Hatter is now directly applying this experience to shaping and delivering key services in the security market. “There is a much bigger market transformation in cybersecurity that has to happen,” she says. “It’s across the whole company, not just with services. But it is important to get started in the services space. We need to talk differently to our customers and pivot to more outcomes conversations rather than just product-feature conversations.”
Patty Hatter recently testified before the House Oversight and Government Reform Subcommittee on Information Technology on the President’s Cybersecurity National Action Plan (CNAP). CNAP aims to reverse the cybersecurity talent shortage, in part by allocating $62 million to bolster cybersecurity personnel programs. Hatter spoke to show McAfee’s commitment to supporting CNAP’s cybersecurity workforce efforts and expanding initiatives, as well as encouraging additional investment at the state and local levels. She also offered recommendations for CNAP’s Commission on Enhancing National Cybersecurity, spoke at a Women in Technology event, and continues to dialog with members of Congress on steps that can be taken to help solve these issues.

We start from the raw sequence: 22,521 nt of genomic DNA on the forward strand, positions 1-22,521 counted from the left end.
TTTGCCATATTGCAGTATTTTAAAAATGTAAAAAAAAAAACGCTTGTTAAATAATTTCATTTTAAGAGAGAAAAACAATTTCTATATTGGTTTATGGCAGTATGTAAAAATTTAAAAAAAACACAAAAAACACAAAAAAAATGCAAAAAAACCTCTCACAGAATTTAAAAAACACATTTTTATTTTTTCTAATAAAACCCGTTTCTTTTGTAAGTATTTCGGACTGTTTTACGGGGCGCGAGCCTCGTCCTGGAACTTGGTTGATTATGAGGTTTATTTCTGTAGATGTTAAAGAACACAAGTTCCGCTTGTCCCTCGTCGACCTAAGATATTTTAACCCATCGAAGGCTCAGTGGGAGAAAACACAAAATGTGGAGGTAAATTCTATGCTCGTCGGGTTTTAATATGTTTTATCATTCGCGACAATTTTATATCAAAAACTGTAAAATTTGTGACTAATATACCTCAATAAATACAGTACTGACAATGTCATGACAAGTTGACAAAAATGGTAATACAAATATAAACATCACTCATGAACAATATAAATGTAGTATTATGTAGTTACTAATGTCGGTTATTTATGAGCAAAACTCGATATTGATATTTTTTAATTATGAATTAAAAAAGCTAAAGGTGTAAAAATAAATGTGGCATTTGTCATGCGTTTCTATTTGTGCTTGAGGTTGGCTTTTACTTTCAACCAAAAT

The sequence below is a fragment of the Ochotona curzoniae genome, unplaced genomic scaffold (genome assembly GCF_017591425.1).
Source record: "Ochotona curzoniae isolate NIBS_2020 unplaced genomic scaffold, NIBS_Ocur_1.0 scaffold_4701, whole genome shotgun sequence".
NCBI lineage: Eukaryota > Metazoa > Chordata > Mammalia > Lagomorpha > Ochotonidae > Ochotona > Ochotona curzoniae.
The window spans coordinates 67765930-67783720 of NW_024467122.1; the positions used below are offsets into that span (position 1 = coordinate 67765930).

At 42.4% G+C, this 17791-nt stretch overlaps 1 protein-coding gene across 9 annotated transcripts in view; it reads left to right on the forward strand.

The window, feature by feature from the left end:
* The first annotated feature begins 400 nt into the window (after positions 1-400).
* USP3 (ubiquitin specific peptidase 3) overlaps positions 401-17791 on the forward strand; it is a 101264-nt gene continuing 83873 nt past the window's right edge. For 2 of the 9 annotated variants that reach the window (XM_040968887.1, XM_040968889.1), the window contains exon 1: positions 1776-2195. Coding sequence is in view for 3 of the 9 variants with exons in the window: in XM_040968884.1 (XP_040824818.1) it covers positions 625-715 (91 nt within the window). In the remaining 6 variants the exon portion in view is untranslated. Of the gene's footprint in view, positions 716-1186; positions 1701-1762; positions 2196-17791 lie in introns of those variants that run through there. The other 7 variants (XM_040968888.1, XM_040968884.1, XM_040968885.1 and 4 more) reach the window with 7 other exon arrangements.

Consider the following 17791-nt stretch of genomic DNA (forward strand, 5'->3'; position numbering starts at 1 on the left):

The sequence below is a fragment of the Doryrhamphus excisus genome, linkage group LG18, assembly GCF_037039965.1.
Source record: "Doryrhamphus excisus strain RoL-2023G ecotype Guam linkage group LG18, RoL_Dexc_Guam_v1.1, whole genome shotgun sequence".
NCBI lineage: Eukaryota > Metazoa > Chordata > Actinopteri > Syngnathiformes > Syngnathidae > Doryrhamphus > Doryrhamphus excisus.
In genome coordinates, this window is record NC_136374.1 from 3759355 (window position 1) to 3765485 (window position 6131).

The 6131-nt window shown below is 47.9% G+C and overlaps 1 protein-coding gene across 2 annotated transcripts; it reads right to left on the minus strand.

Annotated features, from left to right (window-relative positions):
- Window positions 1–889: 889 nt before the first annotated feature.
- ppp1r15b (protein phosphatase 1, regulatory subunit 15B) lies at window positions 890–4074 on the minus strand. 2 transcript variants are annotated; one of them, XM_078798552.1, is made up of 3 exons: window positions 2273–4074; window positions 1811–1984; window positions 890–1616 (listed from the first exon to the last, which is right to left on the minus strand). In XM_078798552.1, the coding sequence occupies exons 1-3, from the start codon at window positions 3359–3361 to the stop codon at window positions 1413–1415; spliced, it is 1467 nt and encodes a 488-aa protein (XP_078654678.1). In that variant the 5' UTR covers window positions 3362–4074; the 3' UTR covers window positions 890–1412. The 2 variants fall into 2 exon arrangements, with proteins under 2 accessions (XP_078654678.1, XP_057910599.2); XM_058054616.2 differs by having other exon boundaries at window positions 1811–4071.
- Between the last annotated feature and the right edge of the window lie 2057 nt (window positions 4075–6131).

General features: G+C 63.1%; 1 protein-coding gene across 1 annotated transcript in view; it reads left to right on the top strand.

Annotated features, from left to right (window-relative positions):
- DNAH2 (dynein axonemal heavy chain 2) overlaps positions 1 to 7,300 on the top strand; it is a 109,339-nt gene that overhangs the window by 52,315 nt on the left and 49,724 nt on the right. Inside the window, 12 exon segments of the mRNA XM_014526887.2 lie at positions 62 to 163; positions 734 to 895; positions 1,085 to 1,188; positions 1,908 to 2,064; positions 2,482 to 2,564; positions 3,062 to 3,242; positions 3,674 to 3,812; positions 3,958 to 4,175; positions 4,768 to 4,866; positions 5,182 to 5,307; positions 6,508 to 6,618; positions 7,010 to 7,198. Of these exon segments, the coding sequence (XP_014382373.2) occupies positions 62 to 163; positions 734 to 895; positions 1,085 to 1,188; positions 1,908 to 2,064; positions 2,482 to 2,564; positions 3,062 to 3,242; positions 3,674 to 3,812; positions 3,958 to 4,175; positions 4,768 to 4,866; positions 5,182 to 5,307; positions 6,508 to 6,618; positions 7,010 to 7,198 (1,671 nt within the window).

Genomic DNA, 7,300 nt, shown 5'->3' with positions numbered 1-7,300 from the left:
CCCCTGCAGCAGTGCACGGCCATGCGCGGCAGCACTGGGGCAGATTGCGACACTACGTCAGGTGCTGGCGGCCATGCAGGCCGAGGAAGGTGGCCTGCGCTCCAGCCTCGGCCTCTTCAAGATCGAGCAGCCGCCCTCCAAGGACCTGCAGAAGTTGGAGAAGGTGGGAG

“I am personally a CNN junkie, but I thought, ‘It’s not adequate to sit on the sidelines and look at what might be going on in the federal government if you’re not willing to weigh in and try to add your voice, your opinion, your insights into this to make it better,’” Hatter says. Whether encouraging women to take risks and grow their career, looking for new solutions for customers, or speaking with congresspeople, Hatter seems to always be looking for that opportunity to make a difference and make the world better and safer for others.
That move seems to be paying dividends—and rapidly. Under Hatter, the team has seen 50 percent year-over-year bookings growth and the highest net-promoter scores of the entire company; only one year earlier the company’s focus on services was so small that its scores weren’t even collected. Although she’s proud of these achievements, Hatter notes that her talented team is the secret to this success. “Those milestones are credit to our incredibly talented and hardworking consultants,” she says. “Those are the people working 24/7 to make sure our customers are safe.”